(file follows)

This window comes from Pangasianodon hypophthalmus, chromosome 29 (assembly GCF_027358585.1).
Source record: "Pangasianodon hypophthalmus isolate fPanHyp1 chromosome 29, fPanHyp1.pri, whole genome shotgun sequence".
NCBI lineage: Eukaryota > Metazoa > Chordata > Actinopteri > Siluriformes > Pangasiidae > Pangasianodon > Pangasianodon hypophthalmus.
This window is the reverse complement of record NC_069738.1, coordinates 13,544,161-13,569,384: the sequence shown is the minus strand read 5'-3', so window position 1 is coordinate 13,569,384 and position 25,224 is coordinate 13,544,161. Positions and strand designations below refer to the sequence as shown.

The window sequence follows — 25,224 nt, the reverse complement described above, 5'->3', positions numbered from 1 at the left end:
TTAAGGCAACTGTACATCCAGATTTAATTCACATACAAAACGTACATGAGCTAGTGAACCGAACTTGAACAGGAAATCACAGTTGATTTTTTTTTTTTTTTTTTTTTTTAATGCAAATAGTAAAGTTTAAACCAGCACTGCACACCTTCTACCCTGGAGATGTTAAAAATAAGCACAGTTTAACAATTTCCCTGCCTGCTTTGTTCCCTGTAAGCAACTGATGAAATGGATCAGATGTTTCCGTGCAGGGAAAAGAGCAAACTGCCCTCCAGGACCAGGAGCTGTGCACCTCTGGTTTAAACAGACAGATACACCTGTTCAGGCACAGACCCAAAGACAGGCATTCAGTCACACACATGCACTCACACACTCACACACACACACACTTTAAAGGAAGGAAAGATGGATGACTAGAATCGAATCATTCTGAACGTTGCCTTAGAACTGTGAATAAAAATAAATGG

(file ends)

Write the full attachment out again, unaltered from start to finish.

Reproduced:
This window comes from Pangasianodon hypophthalmus, chromosome 29 (assembly GCF_027358585.1).
Source record: "Pangasianodon hypophthalmus isolate fPanHyp1 chromosome 29, fPanHyp1.pri, whole genome shotgun sequence".
NCBI lineage: Eukaryota > Metazoa > Chordata > Actinopteri > Siluriformes > Pangasiidae > Pangasianodon > Pangasianodon hypophthalmus.
This window is the reverse complement of record NC_069738.1, coordinates 13,544,161-13,569,384: the sequence shown is the minus strand read 5'-3', so window position 1 is coordinate 13,569,384 and position 25,224 is coordinate 13,544,161. Positions and strand designations below refer to the sequence as shown.

The window sequence follows — 25,224 nt, the reverse complement described above, 5'->3', positions numbered from 1 at the left end:
TTAAGGCAACTGTACATCCAGATTTAATTCACATACAAAACGTACATGAGCTAGTGAACCGAACTTGAACAGGAAATCACAGTTGATTTTTTTTTTTTTTTTTTTTTTTAATGCAAATAGTAAAGTTTAAACCAGCACTGCACACCTTCTACCCTGGAGATGTTAAAAATAAGCACAGTTTAACAATTTCCCTGCCTGCTTTGTTCCCTGTAAGCAACTGATGAAATGGATCAGATGTTTCCGTGCAGGGAAAAGAGCAAACTGCCCTCCAGGACCAGGAGCTGTGCACCTCTGGTTTAAACAGACAGATACACCTGTTCAGGCACAGACCCAAAGACAGGCATTCAGTCACACACATGCACTCACACACTCACACACACACACACTTTAAAGGAAGGAAAGATGGATGACTAGAATCGAATCATTCTGAACGTTGCCTTAGAACTGTGAATAAAAATAAATGG